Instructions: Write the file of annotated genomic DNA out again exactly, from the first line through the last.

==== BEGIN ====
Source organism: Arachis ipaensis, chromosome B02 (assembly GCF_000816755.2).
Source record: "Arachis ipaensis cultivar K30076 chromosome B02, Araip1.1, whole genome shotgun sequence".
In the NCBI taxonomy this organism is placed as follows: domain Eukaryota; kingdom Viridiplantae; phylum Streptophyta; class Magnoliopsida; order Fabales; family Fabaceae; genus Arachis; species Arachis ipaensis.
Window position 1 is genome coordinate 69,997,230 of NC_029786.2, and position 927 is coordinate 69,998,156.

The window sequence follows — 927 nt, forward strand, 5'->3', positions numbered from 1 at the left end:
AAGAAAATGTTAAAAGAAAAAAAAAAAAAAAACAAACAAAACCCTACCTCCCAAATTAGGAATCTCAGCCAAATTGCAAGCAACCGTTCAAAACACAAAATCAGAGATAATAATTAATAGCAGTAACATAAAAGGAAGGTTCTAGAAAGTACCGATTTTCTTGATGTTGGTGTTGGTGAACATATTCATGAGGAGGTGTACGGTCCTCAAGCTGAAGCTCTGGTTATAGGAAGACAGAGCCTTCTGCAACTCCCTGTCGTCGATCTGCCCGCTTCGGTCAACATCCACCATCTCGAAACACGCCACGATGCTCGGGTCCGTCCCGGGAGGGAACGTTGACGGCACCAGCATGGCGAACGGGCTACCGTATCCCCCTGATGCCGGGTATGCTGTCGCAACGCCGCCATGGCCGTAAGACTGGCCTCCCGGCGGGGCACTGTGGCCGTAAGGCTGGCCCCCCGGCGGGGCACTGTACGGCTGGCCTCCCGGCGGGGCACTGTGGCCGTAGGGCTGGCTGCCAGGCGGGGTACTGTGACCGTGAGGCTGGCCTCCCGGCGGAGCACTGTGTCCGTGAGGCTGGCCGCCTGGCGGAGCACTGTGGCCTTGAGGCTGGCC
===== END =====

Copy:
Source organism: Arachis ipaensis, chromosome B02 (assembly GCF_000816755.2).
Source record: "Arachis ipaensis cultivar K30076 chromosome B02, Araip1.1, whole genome shotgun sequence".
In the NCBI taxonomy this organism is placed as follows: domain Eukaryota; kingdom Viridiplantae; phylum Streptophyta; class Magnoliopsida; order Fabales; family Fabaceae; genus Arachis; species Arachis ipaensis.
Window position 1 is genome coordinate 69,997,230 of NC_029786.2, and position 927 is coordinate 69,998,156.

The window sequence follows — 927 nt, forward strand, 5'->3', positions numbered from 1 at the left end:
AAGAAAATGTTAAAAGAAAAAAAAAAAAAAAACAAACAAAACCCTACCTCCCAAATTAGGAATCTCAGCCAAATTGCAAGCAACCGTTCAAAACACAAAATCAGAGATAATAATTAATAGCAGTAACATAAAAGGAAGGTTCTAGAAAGTACCGATTTTCTTGATGTTGGTGTTGGTGAACATATTCATGAGGAGGTGTACGGTCCTCAAGCTGAAGCTCTGGTTATAGGAAGACAGAGCCTTCTGCAACTCCCTGTCGTCGATCTGCCCGCTTCGGTCAACATCCACCATCTCGAAACACGCCACGATGCTCGGGTCCGTCCCGGGAGGGAACGTTGACGGCACCAGCATGGCGAACGGGCTACCGTATCCCCCTGATGCCGGGTATGCTGTCGCAACGCCGCCATGGCCGTAAGACTGGCCTCCCGGCGGGGCACTGTGGCCGTAAGGCTGGCCCCCCGGCGGGGCACTGTACGGCTGGCCTCCCGGCGGGGCACTGTGGCCGTAGGGCTGGCTGCCAGGCGGGGTACTGTGACCGTGAGGCTGGCCTCCCGGCGGAGCACTGTGTCCGTGAGGCTGGCCGCCTGGCGGAGCACTGTGGCCTTGAGGCTGGCC